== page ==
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Topic: H-Bridge protection? (Read 384 times) previous topic - next topic

andrewcat12

this is my first h bridge so please be gentle
lets say D1 and D2 are arduino digital pins, would this fry the chip? any tips?
do i need an optocoupler?


MarkT

#1
Jun 17, 2019, 07:39 pm Last Edit: Jun 17, 2019, 07:41 pm by MarkT
Shoot-through current spikes will be large as both high-side and low-side devices are on simultaneously for a few microseconds or more on every transistion.

You need to switch diagonally opposite devices together, not same-side devices together.  You need to allow dead-time between switching one path off and the opposite path on.

You can have separate drive to all 4 devices and arrange the software to provide deadtime.  This is more flexible too.

Two of your MOSFET symbols are upside down.
[ I will NOT respond to personal messages, I WILL delete them, use the forum please ]

andrewcat12

Shoot-through current spikes will be large as both high-side and low-side devices are on simultaneously for a few microseconds or more on every transistion.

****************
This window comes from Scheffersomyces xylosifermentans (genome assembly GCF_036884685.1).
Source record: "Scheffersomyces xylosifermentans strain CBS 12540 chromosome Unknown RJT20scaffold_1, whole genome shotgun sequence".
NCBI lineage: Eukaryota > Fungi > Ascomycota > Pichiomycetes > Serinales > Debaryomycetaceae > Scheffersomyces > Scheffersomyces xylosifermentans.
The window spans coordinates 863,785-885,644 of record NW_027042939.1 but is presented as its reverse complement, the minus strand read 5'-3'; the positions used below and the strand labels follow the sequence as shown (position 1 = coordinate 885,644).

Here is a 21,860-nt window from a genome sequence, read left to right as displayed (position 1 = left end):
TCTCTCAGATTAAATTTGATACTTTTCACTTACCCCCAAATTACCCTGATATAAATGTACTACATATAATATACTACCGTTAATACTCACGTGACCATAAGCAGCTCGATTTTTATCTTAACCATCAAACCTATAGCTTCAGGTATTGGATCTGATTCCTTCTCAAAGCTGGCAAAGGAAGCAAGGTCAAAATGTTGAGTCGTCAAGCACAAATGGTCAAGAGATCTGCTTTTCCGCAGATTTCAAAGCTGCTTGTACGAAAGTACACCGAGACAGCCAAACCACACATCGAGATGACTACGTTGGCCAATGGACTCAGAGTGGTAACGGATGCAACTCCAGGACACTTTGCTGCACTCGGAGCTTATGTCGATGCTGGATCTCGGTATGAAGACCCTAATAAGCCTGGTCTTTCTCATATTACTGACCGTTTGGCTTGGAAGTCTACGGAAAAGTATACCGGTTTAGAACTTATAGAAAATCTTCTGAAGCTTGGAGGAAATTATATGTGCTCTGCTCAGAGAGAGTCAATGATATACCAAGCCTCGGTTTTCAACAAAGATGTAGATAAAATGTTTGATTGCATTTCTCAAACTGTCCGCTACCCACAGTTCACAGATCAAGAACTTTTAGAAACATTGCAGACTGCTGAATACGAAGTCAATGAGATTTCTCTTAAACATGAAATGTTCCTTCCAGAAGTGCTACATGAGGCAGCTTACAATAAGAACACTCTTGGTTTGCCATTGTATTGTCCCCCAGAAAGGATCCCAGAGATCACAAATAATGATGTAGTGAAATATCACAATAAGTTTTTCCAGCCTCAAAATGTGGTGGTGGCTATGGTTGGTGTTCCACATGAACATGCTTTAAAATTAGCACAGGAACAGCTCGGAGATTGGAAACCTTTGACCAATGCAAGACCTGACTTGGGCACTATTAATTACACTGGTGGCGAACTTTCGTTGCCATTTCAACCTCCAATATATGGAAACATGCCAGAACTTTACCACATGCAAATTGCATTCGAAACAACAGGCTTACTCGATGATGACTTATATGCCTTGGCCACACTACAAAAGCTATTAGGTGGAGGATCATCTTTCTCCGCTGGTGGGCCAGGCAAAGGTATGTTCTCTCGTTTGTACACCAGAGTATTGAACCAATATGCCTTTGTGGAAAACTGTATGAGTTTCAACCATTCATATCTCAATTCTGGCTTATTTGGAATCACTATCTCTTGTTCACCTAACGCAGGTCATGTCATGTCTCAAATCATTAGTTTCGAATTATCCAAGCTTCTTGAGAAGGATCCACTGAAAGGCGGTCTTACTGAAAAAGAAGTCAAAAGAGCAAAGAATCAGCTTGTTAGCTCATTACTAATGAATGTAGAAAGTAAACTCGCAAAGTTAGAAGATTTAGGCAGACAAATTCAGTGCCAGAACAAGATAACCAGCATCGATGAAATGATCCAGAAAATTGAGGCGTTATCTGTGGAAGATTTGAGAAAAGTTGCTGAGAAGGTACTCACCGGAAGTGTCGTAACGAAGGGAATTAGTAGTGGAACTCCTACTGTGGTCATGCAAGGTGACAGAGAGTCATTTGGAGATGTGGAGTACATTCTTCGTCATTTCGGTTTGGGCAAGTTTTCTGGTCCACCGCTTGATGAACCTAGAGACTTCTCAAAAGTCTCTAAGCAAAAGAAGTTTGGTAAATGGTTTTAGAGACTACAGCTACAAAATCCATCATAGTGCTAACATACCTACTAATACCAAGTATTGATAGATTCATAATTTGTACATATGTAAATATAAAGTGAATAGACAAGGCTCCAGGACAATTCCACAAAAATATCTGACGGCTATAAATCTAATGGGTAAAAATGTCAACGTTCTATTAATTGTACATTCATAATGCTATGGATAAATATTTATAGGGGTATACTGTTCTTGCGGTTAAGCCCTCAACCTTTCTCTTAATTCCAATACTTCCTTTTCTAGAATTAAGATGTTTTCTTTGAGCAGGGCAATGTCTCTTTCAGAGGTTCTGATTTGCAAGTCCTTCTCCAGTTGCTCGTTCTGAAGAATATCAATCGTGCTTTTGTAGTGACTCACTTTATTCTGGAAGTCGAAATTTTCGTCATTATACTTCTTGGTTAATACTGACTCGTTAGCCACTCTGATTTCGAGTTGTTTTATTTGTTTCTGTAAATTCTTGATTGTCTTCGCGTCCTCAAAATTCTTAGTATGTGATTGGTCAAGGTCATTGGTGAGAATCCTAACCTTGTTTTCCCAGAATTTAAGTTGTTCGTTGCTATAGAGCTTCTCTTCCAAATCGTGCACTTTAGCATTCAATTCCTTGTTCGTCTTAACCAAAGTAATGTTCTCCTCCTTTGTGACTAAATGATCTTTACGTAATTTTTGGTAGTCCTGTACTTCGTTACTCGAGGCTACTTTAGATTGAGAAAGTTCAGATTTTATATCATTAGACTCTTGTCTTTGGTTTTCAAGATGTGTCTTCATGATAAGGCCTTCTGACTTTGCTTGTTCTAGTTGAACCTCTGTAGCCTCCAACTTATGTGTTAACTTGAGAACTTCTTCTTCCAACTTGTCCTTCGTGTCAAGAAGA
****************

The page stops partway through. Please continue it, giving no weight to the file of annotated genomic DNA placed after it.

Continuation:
You need to switch diagonally opposite devices together, not same-side devices together.  You need to allow dead-time between switching one path off and the opposite path on.

You can have separate drive to all 4 devices and arrange the software to provide deadtime.  This is more flexible too.

Two of your MOSFET symbols are upside down.
oh i see! stupid mistake my bad

(I've no idea how to mirror icons on this software)

MarkT

The problem with shoot-through is due to the extremely low on-resistances of power MOSFETs and the substantial time it takes to charge/discharge the gate capacitance with a weak drive (1k resistor here).
12 volts across two 40 milliohm MOSFETs pulls 150A if its available.  Typical symptoms are the 12V rail
decoupling capacitors and the MOSFETs getting very hot and lots more power drain than you expected.

However if you are not doing any PWM the transient spikes only happen on reversing/starting/stopping,
which won't be as disastrous.